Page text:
Improving font packages

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A page of the Fonts Special Interest Group

Fedora includes a large selection of font packages. Unfortunately, due to lack of strong font release conventions, variable packager experience, commitment or attention to detail, uneven package complexity[1], they're not all to the same quality standard.

This page will help you improve our font package quality pool by specifying ways you can help enhance existing packages, and ways you can tune new packages during creation.


Contents

Language checks

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To give users more flexibility, especially in an automatic font installation context, we require fine-grained font packages.

Unfortunately that also increases the number of summaries and descriptions font packagers need to write, and upstreams do not always provide ready-to-use text snippets[2]. Many packagers would appreciate proposals to improve those:

Summaries

Font summaries need to be short and to the point. Usual informations are font style and Unicode coverage. Only repeat the font name(s) if you don't have anything else to write.

Descriptions

Font descriptions must detail information on the font style, Unicode coverage, and intended use[3] to help users choose the right packages to install. Also, it is considered good form to credit the original font designer and sum up the font history.

Incidentally, this is a good way to check if the licensing information declared by upstream is correct and if some fontconfig substitution rules can be added to the package.

Examples of terrific font descriptions are found on the Greek Font Society web site. This is what other font packages should strive to emulate.


Naming

We have strict naming rules that all font packages should follow. Please check they're respected.

Technical tests

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Manual checks

spec files

Check out the files the packager used, compare them to the official templates in fontpackages-devel[4], and report discrepancies which have no justification.

Graphical diff tools such as meld can be especially helpful.

# yum install fontpackages-devel meld
$ meld foo.spec /etc/rpmdevtools/spectemplate-fonts-bar.spec

fontconfig rules

Our fontconfig rules have many origins[5] and mistakes are common[6]. To help identify and fix them:

  • try to find a packageset that works and packageset that does not
  • compare the output of:
    fc-match -s :family=<name>:lang=<loc>
    in both cases, with <name> the font family you requested[7] and <loc> the target locale[8].
  • if necessary, identify more precisely the problem font,
  • examine the fontconfig rules shipped with the problem package,
 # yum install fontpackages-devel meld
 $ meld foo.conf /usr/share/fontconfig/templates/bar.conf


comps

Check all our font packages are properly declared in the fonts or legacy-fonts comps groups (once they are approved).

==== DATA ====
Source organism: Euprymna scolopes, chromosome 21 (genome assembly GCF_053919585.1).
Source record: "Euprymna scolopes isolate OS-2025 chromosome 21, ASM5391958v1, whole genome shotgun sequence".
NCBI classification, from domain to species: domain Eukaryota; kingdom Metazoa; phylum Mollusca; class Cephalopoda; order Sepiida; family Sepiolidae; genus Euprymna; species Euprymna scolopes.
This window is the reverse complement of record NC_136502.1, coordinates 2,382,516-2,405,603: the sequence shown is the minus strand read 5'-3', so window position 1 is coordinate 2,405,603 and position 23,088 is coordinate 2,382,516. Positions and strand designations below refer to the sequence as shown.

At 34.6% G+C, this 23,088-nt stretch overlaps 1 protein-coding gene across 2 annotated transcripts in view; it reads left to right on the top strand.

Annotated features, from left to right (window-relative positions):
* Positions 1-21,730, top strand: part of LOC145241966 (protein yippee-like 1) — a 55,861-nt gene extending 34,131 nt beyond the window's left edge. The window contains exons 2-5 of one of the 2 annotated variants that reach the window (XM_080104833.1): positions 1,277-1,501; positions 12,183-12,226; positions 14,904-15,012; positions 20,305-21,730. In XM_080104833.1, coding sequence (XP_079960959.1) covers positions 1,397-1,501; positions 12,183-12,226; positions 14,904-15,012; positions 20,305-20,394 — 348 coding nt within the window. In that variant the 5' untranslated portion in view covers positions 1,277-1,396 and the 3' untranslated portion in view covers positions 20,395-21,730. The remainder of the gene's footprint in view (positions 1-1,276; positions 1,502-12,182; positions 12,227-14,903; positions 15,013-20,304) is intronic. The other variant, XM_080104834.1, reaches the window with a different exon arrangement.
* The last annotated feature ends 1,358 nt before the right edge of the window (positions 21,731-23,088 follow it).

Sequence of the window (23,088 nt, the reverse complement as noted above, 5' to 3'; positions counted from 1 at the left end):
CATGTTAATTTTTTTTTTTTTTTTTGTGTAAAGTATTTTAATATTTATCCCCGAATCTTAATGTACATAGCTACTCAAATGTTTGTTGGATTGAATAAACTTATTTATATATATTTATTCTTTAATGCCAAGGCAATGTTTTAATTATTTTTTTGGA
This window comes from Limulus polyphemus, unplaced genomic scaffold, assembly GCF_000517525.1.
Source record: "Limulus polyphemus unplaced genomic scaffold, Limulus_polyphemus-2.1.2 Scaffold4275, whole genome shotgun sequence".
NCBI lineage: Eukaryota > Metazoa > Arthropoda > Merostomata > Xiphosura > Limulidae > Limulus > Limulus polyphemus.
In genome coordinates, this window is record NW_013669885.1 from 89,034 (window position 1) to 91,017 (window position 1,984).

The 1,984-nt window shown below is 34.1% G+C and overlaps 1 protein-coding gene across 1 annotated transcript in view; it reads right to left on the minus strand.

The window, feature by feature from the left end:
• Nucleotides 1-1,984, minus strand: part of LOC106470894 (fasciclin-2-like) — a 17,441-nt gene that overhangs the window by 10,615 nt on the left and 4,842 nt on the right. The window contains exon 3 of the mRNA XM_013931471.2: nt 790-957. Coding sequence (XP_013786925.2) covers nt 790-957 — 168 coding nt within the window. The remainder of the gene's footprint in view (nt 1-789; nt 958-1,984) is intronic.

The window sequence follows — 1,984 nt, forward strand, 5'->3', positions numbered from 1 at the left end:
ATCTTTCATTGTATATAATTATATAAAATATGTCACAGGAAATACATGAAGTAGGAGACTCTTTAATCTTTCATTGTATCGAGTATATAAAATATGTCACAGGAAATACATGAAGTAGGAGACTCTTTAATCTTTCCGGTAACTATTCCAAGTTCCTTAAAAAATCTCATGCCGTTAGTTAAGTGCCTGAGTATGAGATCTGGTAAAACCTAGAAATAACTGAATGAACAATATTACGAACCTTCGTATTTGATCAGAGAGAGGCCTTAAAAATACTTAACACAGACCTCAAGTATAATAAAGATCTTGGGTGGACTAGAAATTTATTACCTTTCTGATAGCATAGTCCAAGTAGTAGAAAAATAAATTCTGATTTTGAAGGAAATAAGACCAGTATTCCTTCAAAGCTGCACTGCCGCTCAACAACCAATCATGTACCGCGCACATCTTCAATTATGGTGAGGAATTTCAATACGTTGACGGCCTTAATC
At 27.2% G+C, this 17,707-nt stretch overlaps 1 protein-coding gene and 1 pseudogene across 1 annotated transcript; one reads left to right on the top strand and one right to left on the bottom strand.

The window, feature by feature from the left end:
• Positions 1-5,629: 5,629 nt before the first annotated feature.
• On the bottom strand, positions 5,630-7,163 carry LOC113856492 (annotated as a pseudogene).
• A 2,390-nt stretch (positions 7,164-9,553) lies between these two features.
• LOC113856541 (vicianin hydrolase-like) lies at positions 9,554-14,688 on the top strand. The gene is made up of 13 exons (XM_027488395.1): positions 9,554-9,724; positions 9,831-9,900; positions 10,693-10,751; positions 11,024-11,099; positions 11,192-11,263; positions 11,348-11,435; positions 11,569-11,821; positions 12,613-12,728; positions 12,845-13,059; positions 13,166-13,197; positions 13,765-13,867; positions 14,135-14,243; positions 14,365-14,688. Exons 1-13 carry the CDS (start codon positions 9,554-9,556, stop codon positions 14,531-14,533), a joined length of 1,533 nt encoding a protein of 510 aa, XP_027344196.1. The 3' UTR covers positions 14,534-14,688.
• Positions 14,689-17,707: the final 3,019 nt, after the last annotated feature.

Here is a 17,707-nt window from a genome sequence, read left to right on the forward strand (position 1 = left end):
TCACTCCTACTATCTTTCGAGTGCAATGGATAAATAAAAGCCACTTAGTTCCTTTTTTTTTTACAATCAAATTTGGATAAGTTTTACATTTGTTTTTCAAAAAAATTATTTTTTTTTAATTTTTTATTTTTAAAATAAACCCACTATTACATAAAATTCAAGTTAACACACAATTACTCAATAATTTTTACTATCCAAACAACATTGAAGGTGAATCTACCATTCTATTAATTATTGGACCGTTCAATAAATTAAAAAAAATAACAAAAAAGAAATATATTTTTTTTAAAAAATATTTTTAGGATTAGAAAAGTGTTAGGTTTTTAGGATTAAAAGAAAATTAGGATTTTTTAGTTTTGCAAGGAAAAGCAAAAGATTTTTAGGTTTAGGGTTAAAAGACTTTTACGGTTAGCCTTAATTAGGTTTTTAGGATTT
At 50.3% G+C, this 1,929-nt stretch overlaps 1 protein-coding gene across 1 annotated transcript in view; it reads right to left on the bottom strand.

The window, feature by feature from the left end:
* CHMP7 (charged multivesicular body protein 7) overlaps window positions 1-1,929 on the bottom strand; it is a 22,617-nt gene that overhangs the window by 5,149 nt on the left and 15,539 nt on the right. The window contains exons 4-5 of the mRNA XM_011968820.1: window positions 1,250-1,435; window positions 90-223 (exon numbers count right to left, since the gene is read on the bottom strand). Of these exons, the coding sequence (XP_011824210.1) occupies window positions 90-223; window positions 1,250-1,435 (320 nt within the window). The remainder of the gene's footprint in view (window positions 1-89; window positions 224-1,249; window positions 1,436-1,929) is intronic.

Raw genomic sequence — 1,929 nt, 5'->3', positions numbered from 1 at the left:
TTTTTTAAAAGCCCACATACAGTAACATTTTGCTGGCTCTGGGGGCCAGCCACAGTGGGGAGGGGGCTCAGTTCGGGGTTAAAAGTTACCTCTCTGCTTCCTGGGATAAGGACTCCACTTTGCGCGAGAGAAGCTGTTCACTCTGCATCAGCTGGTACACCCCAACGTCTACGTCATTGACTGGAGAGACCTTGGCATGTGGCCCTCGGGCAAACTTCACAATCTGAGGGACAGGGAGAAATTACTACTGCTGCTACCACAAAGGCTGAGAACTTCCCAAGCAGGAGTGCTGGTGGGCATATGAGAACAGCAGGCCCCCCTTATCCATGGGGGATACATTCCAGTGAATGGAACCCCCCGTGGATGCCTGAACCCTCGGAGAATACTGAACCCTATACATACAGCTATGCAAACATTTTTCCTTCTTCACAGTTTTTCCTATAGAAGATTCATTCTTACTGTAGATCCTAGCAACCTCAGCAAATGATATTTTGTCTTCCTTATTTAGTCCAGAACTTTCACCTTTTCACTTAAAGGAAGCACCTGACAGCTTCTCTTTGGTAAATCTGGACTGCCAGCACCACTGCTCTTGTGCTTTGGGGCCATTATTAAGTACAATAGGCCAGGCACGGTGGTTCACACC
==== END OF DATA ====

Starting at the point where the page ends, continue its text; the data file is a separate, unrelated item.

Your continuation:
Automated tests

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Checking the package builds

Make sure the package builds in Mock or (if he's already a packager) in a Koji scratch build

Checking package sanity

Check the resulting packages with rpmlint

# yum install rpmlint
$ rpmlint package1.rpm … packageN.rpm

Checking font specific issues

Check the resulting packages with repo-font-audit:

# yum install fontpackages-tools createrepo
$ mkdir /tmp/testrepo
$ mv package1.rpm … packageN.rpm /tmp/testrepo
$ createrepo /tmp/testrepo
$ repo-font-audit testrepo file:///tmp/testrepo

Checking upgrade paths

(when a set of packages is intended to replace another)

To check an upgrade path works:

  1. find a test Fedora system,
  2. make sure none of the new packages are already installed[9],
  3. install part or all of the old package set,
  4. copy the new packages to a local directory[10],
  5. run createrepo on this directory[11],
  6. point yum to it[12],
  7. try a yum update.
  8. if that fails, try to understand why, rpm -e whatever yum update installed and repeat from step 1.


You can also use:

rpm -qp --obsoletes mypackage

… to check the obsoletes declared by one of your new packages and,

yum list obsoletes

before the yum update to check what yum thinks about your new packages[13].



Notes:

  1. Especially if layers of legacy compatibility rules make the spec file hard to read or maintain.
  2. Or they do not provide them in English
  3. Print, screen, headings, code…
  4. Look in /etc/rpmdevtools/.
    • default rules provided by fontconfig upstream,
    • rules written by Fedora packagers using our own templates: install fontpackages-devel and look in /usr/share/fontconfig/templates/,
    • rules written by Fedora packagers without regard for our templates,
    • rules written by font projects.
  5. While trying to:
    • workaround KDE/QT fontconfig processing bugs,
    • make sure one's font is the default for some languages,
    • make sure one's font rendering preferences are default for one font,
    … it is very easy to change settings for other fonts and create other unrelated problems.
  6. For example sans, serif
  7. For example ja-jp, zh, etc.
  8. It would confuse the tools.
  9. If you're creating them:
    1. adapt the previous spec file or create a new one,
    2. mock/koji-build the result.
  10. createrepo <directory>
  11. Use a repo file such as this one:
    [tmp]
    name=tmp
    baseurl=file:///tmp/rpm
    enabled=1
    gpgcheck=0
  12. But that won't check scriptlets and other packaging bits so do check yum update works afterwards.


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Fonts in Fedora
The Fonts SIG takes loving care of Fedora fonts. Please join this special interest group if you are interested in creating, improving, packaging, or just suggesting a font. Any help will be appreciated.